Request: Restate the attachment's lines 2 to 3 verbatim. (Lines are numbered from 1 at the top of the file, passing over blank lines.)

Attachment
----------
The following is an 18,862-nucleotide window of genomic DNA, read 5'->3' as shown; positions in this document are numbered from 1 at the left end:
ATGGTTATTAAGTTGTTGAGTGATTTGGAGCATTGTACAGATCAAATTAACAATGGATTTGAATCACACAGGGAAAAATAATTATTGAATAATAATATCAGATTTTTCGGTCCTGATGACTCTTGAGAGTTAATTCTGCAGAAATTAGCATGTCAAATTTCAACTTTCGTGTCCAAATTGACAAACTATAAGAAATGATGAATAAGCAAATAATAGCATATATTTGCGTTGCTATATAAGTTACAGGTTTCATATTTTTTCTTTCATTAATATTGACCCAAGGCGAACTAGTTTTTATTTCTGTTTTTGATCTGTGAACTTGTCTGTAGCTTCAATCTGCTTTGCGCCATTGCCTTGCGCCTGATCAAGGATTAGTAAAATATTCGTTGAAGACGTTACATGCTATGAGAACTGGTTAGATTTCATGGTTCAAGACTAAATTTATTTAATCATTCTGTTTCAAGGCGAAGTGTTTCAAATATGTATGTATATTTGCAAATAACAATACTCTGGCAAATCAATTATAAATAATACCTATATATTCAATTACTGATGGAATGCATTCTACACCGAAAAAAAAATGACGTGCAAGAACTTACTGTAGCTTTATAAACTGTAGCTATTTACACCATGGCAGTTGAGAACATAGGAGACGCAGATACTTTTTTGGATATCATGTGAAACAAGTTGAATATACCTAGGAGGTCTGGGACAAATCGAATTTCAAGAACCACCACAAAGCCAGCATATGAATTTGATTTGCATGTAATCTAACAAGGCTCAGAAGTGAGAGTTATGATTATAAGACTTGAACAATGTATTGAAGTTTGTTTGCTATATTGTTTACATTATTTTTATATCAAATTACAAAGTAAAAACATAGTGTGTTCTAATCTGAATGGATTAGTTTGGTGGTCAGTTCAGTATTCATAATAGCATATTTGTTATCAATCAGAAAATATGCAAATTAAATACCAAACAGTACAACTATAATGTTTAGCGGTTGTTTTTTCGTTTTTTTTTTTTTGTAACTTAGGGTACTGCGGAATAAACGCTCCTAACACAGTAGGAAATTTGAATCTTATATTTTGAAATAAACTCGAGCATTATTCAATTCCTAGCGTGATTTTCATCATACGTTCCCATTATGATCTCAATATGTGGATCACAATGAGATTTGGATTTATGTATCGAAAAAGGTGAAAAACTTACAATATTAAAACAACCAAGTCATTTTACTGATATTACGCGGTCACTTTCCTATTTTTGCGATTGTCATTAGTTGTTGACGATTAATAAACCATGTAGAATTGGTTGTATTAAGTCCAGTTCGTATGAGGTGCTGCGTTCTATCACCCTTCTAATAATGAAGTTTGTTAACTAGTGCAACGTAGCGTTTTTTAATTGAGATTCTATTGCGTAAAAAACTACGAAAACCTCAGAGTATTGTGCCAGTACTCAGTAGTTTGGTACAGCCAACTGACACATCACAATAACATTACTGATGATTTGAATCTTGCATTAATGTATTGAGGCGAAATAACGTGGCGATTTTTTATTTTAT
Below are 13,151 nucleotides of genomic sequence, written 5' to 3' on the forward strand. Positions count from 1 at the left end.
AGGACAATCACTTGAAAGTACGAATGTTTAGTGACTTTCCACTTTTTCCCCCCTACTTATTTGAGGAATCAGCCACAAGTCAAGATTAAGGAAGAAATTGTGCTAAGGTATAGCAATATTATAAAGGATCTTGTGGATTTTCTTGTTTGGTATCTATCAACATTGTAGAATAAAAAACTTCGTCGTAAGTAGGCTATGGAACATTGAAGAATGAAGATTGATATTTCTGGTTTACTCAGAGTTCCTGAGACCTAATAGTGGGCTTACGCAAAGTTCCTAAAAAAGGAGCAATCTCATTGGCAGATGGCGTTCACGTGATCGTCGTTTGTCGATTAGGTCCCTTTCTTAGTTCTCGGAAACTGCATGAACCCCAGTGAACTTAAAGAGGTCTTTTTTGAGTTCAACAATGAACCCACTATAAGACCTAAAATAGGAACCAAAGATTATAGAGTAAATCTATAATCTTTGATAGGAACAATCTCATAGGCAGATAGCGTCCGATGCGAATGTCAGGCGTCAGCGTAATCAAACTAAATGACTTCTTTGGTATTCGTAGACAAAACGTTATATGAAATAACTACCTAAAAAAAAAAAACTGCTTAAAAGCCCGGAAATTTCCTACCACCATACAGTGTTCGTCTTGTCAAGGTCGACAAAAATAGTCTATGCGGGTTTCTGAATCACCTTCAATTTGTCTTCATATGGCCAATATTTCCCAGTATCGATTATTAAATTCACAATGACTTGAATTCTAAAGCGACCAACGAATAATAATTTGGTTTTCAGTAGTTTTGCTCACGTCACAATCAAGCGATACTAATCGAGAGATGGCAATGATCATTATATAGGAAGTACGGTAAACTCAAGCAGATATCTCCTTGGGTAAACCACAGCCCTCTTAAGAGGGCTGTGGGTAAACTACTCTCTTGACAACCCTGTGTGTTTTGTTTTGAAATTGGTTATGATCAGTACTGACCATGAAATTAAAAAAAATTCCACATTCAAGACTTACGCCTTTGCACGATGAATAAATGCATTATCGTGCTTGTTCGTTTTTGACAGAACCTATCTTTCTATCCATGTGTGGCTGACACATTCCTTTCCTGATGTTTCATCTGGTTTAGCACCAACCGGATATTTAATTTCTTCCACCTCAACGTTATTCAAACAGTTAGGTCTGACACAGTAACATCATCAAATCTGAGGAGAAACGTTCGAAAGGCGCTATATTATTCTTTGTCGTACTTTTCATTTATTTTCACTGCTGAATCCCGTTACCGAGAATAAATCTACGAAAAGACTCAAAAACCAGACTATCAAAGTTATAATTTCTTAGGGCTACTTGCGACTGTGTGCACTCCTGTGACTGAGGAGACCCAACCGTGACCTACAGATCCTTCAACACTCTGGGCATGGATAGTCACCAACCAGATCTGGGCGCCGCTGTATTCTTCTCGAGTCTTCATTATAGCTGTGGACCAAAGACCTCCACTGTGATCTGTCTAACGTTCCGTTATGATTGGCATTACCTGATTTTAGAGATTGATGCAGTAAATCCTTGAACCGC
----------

ATGGTTATTAAGTTGTTGAGTGATTTGGAGCATTGTACAGATCAAATTAACAATGGATTTGAATCACACAGGGAAAAATAATTATTGAATAATAATATCAGATTTTTCGGTCCTGATGACTCTTGAGAGTTAATTCTGCAGAAATTAGCATGTCAAATTTCAACTTTCGTGTCCAAATTGACAAACTATAAGAAATGATGAATAAGCAAATAATAGCATATATTTGCGTTGCTATATAAGTTACAGGTTTCATATTTTTTCTTTCATTAATATTGACCCAAGGCGAACTAGTTTTTATTTCTGTTTTTGATCTGTGAACTTGTCTGTAGCTTCAATCTGCTTTGCGCCATTGCCTTGCGCCTGATCAAGGATTAGTAAAATATTCGTTGAAGACGTTACATGCTATGAGAACTGGTTAGATTTCATGGTTCAAGACTAAATTTATTTAATCATTCTGTTTCAAGGCGAAGTGTTTCAAATATGTATGTATATTTGCAAATAACAATACTCTGGCAAATCAATTATAAATAATACCTATATATTCAATTACTGATGGAATGCATTCTACACCGAAAAAAAAATGACGTGCAAGAACTTACTGTAGCTTTATAAACTGTAGCTATTTACACCATGGCAGTTGAGAACATAGGAGACGCAGATACTTTTTTGGATATCATGTGAAACAAGTTGAATATACCTAGGAGGTCTGGGACAAATCGAATTTCAAGAACCACCACAAAGCCAGCATATGAATTTGATTTGCATGTAATCTAACAAGGCTCAGAAGTGAGAGTTATGATTATAAGACTTGAACAATGTATTGAAGTTTGTTTGCTATATTGTTTACATTATTTTTATATCAAATTACAAAGTAAAAACATAGTGTGTTCTAATCTGAATGGATTAGTTTGGTGGTCAGTTCAGTATTCATAATAGCATATTTGTTATCAATCAGAAAATATGCAAATTAAATACCAAACAGTACAACTATAATGTTTAGCGGTTGTTTTTTCGTTTTTTTTTTTTTGTAACTTAGGGTACTGCGGAATAAACGCTCCTAACACAGTAGGAAATTTGAATCTTATATTTTGAAATAAACTCGAGCATTATTCAATTCCTAGCGTGATTTTCATCATACGTTCCCATTATGATCTCAATATGTGGATCACAATGAGATTTGGATTTATGTATCGAAAAAGGTGAAAAACTTACAATATTAAAACAACCAAGTCATTTTACTGATATTACGCGGTCACTTTCCTATTTTTGCGATTGTCATTAGTTGTTGACGATTAATAAACCATGTAGAATTGGTTGTATTAAGTCCAGTTCGTATGAGGTGCTGCGTTCTATCACCCTTCTAATAATGAAGTTTGTTAACTAGTGCAACGTAGCGTTTTTTAATTGAGATTCTATTGCGTAAAAAACTACGAAAACCTCAGAGTATTGTGCCAGTACTCAGTAGTTTGGTACAGCCAACTGACACATCACAATAACATTACTGATGATTTGAATCTTGCATTAATGTATTGAGGCGAAATAACGTGGCGATTTTTTATTTTAT
Below are 13,151 nucleotides of genomic sequence, written 5' to 3' on the forward strand. Positions count from 1 at the left end.